County lawyer: Dubuque County would not should pay for authorized providers requested by 1 supervisor | Tri-state Information

County attorney: Dubuque County doesn't have to pay for legal services requested by 1 supervisor | Tri-state News

Dubuque County’s legal counsel says it does not have to pay the firm of County Supervisor Jay Wickham’s sister for work that only Wickham authorized.

The county Board of Supervisors on Monday received and filed the legal opinion from County Attorney C.J. May III.

In July, the county received an invoice from Cedar Rapids, Iowa, law firm Simmons Perrine Moyer Bergman for $961.75 for services authorized by Wickham in mid-March. Wickham wanted to know if the Board of Supervisors had the authority to issue a countywide stay-at-home order.

“When the pandemic was just hitting us, and the topic of shelter-in-place was being discussed, myself and others in the community were trying to get legal opinions,” Wickham told the Telegraph Herald on Monday. “We reached out to a law firm and the Urban County Coalition’s legal representative and (former Dubuque city attorney and current senior counsel) Barry Lindahl. There were quite a few different legal opinions coming to us.”

According to the invoice from Simmons Perrine Moyer Bergman — addressed to both Wickham and the Board of Supervisors — attorneys Brian Fagan and Lynn Hartman spent a total of 3.05 hours researching the county’s authority to issue such an order, reporting findings back to Wickham and reviewing his eventual resolution. Hartman is Wickham’s sister.

Wickham said Simmons Perrine Moyer Bergman got involved because lawyers for the Urban County Coalition — of which Dubuque County is a member — were working on similar authority matters for Linn County, where the firm is based. He said May was aware in March of Wickham working with the firm.

“I did not think they were going to send an invoice, but they did,” Wickham said. “We were under a state of emergency. The last thing I was concerned with was any type of jurisdiction, whether the advice was coming from the county attorney or a private attorney.”

May also was consulted on the authority question and issued an opinion on April 6.

“An enacted stay-in-place order by you would, in my opinion, be subject to time-consuming and expensive legal challenge and may very well expose the county to liability for damages incurred by the private sector caused by their cease in operations,” May wrote at the time.

On April 7, Wickham’s motion to approve a shelter-in-place order died when it was not seconded by either of the other two county supervisors.

But at least one of them was not aware that Wickham had sought the opinion of Simmons Perrine Moyer Bergman.

“I first saw the bill to the county in July, which was the first I’d known of it,” Supervisor Ann McDonough, a retired attorney, told the TH. “(Supervisor) Dave Baker and I have been going down and reading the claims, so I just happened to see it as I was going through. I realized it’s a claim we shouldn’t pay because we have a county attorney and he never approved for us to go to another counsel.”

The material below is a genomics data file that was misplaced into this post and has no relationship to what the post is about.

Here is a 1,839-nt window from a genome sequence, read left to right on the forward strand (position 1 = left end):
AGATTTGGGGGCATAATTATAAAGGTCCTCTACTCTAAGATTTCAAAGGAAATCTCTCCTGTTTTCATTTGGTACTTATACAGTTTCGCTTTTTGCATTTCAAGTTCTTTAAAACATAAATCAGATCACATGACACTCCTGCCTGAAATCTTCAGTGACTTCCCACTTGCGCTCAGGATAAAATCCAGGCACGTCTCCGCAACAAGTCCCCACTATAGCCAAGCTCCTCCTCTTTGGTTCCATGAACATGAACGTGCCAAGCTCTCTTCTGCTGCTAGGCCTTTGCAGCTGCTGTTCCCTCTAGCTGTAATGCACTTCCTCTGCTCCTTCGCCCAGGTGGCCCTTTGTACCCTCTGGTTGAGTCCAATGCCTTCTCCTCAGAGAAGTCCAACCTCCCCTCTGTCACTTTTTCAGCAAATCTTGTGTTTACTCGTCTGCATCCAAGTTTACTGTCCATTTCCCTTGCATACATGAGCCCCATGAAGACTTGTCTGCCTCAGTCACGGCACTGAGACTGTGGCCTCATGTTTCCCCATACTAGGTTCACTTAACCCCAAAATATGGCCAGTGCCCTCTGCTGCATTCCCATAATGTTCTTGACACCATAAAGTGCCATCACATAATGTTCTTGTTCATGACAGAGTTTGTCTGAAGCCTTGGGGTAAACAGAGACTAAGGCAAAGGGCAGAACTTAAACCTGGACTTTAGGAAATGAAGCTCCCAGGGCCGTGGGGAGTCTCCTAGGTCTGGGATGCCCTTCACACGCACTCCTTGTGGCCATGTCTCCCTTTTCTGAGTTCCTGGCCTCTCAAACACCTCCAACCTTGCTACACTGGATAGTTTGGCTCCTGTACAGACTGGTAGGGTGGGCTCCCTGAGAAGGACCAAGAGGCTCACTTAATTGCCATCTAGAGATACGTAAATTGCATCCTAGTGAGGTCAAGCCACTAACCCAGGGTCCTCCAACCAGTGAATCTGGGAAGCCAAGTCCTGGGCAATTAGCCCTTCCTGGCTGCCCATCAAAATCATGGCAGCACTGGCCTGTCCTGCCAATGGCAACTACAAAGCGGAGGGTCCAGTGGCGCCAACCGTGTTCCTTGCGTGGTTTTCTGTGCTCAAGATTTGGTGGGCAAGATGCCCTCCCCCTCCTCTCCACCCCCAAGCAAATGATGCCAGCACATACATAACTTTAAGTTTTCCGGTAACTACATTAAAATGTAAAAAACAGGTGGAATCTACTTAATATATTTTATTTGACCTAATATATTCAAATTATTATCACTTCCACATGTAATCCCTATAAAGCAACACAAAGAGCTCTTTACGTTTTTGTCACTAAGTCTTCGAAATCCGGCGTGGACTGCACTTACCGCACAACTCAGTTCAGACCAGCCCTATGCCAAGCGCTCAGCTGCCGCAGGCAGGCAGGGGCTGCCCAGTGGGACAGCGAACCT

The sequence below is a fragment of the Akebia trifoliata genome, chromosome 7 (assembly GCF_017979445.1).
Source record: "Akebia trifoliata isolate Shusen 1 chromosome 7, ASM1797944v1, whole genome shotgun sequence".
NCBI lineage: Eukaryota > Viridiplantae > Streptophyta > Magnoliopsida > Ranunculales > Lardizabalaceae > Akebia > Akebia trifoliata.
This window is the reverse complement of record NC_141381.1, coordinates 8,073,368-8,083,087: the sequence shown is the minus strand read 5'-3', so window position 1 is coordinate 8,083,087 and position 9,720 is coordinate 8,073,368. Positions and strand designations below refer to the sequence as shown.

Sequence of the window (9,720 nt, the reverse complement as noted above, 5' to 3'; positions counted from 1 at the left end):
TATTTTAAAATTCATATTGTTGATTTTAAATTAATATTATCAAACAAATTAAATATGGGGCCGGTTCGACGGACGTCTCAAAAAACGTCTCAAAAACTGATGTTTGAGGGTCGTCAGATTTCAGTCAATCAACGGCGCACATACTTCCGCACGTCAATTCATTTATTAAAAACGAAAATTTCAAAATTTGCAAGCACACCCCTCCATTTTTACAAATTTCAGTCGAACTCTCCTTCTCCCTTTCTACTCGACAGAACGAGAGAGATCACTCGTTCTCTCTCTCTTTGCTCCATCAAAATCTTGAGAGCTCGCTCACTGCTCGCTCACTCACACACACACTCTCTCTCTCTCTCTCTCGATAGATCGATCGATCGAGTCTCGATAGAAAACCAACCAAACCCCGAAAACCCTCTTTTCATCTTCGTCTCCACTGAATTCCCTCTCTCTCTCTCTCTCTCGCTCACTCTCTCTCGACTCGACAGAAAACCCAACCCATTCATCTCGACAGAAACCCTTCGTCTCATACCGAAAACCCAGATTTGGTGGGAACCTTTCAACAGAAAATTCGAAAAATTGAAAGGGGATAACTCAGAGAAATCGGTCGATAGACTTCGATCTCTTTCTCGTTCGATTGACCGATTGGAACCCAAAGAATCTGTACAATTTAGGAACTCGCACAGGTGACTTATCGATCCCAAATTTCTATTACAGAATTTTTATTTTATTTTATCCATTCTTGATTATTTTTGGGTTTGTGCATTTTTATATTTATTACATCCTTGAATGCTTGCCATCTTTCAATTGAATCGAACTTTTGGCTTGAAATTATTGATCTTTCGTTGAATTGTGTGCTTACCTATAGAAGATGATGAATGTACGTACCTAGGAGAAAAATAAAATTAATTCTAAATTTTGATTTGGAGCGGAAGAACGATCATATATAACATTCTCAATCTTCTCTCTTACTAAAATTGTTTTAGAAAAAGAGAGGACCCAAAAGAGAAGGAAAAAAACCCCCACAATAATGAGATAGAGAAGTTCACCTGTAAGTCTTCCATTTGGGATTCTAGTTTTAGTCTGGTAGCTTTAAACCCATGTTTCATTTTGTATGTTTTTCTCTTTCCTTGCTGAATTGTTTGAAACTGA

Wickham said he thought the problem was procedural.

“They sent us an invoice, but there was no paper trail for the procurement,” he said. “So, the county auditor (Denise Dolan) wanted C.J. to say, ‘Yes’ or ‘No.’”

Dolan said Monday that she had wanted to know if she could pay the bill that she did not think met the letter of the law.

In his letter to the board, May said he is bound by state code to legally represent the county government and that representing the county is his authority alone.

“Similarly, neither the board nor an individual board member has the authority to retain or appoint a private attorney to serve the legal interests of the county,” he wrote in his letter. “It is my opinion that Dubuque County does not have any liability to pay this invoice, and the Board of Supervisors have no legal authority to pay this claim, as it is for legal fees charged by a private attorney representing the private interests of one of the county’s elected officials.”

On Monday, Wickham said he respected May’s opinion and did not plan to push it. Wickham and McDonough voted to accept and file May’s letter.

“I don’t think the county is worried about it,” Wickham said. “I don’t think the firm is probably worried about it, though I haven’t talked to them since March. It is some of $80 million we spend, and we didn’t end up spending it.”

Wickham does not plan to pay the bill himself and said he hoped the firm would not be too upset over a relatively small bill.

Baker did not vote on receiving the latest opinion from May, as internet issues prevented him from being on the virtual meeting at the time. He could not be reached for comment after the meeting.

Fagan and Hartman did not return requests for comment Monday afternoon.